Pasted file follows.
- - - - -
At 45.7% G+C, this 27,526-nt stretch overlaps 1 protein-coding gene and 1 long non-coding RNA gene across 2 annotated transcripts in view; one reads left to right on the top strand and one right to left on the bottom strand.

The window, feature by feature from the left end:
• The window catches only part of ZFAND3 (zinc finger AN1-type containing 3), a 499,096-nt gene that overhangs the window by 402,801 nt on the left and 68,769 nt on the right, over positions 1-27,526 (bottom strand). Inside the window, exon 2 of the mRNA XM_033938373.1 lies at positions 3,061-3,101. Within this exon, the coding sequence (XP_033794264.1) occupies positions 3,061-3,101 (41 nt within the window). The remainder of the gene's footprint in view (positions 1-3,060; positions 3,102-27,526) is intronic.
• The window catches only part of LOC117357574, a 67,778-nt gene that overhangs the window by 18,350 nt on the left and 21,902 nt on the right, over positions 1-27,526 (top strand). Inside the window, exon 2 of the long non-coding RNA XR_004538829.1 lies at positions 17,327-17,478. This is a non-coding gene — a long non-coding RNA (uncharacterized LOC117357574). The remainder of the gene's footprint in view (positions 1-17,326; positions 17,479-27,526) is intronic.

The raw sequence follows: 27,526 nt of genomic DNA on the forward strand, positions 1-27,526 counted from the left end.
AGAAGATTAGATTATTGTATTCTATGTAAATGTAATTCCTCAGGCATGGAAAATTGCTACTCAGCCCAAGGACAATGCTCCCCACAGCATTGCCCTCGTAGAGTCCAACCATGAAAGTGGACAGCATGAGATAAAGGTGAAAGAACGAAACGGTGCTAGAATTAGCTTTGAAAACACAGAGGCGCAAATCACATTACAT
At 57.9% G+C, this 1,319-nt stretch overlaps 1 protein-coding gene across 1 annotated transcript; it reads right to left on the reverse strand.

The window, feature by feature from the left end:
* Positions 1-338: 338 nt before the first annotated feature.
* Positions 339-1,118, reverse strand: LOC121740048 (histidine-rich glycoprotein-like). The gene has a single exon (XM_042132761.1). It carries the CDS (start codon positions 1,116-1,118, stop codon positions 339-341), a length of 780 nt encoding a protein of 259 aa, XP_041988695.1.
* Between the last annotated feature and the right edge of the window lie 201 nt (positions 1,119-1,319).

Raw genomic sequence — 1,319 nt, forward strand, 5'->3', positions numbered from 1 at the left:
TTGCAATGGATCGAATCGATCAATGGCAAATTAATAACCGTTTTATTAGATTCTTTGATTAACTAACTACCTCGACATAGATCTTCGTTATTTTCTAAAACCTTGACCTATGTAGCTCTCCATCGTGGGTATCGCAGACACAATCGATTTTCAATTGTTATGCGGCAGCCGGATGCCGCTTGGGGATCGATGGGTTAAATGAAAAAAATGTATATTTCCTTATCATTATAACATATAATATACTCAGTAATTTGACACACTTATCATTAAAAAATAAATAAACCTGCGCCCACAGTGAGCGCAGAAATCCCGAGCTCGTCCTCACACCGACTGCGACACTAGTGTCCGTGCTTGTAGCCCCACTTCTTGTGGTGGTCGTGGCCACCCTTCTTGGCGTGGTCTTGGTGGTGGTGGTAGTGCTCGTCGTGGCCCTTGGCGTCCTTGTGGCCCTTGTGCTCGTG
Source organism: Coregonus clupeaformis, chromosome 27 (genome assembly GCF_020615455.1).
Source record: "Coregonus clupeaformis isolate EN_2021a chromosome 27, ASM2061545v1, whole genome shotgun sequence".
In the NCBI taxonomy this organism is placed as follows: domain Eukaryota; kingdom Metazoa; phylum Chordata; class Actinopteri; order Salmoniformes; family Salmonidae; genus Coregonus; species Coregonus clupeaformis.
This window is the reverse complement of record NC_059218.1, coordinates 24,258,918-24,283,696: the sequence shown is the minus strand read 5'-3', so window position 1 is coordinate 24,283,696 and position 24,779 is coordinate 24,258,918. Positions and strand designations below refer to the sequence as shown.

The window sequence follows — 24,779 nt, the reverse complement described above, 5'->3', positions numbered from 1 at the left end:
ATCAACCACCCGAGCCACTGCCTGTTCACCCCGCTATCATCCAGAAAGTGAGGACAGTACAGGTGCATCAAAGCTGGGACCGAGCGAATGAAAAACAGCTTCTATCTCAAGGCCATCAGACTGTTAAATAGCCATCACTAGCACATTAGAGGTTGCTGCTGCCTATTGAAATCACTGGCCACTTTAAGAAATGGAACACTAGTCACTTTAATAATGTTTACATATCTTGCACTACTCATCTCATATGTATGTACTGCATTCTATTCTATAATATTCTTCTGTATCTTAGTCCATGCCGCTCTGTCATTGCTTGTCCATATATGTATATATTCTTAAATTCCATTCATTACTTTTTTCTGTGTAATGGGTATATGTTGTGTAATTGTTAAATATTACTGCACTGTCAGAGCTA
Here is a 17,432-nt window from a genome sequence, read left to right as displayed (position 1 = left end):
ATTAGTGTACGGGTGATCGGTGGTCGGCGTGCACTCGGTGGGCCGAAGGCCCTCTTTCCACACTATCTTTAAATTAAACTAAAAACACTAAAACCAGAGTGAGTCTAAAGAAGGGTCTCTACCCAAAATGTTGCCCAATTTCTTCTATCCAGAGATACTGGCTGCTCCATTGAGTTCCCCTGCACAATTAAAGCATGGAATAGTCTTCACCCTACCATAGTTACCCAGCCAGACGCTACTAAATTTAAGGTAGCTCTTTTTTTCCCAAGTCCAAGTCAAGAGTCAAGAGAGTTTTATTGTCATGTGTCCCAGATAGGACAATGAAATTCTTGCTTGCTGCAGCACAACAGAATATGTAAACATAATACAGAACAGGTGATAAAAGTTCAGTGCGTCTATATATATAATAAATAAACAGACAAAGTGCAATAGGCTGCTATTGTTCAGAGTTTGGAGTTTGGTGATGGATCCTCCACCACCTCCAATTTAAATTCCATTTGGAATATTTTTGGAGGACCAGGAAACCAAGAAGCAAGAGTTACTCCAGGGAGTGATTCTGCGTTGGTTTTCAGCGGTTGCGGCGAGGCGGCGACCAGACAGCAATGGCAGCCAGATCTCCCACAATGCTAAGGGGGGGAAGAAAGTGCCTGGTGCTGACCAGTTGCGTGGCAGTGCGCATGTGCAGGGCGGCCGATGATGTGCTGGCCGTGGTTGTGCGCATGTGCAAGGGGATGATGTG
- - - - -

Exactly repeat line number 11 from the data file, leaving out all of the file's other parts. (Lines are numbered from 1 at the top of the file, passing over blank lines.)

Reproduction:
* Between the last annotated feature and the right edge of the window lie 201 nt (positions 1,119-1,319).